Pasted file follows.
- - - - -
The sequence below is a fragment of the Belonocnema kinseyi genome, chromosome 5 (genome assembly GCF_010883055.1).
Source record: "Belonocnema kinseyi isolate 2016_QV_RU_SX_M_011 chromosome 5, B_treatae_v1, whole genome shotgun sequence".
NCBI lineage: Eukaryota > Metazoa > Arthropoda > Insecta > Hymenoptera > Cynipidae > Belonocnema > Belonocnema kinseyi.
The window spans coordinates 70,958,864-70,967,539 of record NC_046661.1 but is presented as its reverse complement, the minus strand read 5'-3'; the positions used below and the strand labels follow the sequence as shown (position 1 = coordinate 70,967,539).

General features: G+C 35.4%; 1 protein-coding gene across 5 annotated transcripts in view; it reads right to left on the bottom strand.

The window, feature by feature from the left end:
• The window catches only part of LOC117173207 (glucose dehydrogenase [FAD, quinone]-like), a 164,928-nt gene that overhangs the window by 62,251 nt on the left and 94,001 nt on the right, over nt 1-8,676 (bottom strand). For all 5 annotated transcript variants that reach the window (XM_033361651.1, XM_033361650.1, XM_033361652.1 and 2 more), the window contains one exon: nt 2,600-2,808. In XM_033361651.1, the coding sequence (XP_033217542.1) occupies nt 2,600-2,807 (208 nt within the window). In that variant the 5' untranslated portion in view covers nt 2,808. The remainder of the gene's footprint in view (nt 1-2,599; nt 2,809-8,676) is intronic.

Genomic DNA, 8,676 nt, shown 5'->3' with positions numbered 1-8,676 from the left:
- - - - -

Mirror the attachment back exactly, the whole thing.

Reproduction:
The sequence below is a fragment of the Belonocnema kinseyi genome, chromosome 5 (genome assembly GCF_010883055.1).
Source record: "Belonocnema kinseyi isolate 2016_QV_RU_SX_M_011 chromosome 5, B_treatae_v1, whole genome shotgun sequence".
NCBI lineage: Eukaryota > Metazoa > Arthropoda > Insecta > Hymenoptera > Cynipidae > Belonocnema > Belonocnema kinseyi.
The window spans coordinates 70,958,864-70,967,539 of record NC_046661.1 but is presented as its reverse complement, the minus strand read 5'-3'; the positions used below and the strand labels follow the sequence as shown (position 1 = coordinate 70,967,539).

General features: G+C 35.4%; 1 protein-coding gene across 5 annotated transcripts in view; it reads right to left on the bottom strand.

The window, feature by feature from the left end:
• The window catches only part of LOC117173207 (glucose dehydrogenase [FAD, quinone]-like), a 164,928-nt gene that overhangs the window by 62,251 nt on the left and 94,001 nt on the right, over nt 1-8,676 (bottom strand). For all 5 annotated transcript variants that reach the window (XM_033361651.1, XM_033361650.1, XM_033361652.1 and 2 more), the window contains one exon: nt 2,600-2,808. In XM_033361651.1, the coding sequence (XP_033217542.1) occupies nt 2,600-2,807 (208 nt within the window). In that variant the 5' untranslated portion in view covers nt 2,808. The remainder of the gene's footprint in view (nt 1-2,599; nt 2,809-8,676) is intronic.

Genomic DNA, 8,676 nt, shown 5'->3' with positions numbered 1-8,676 from the left: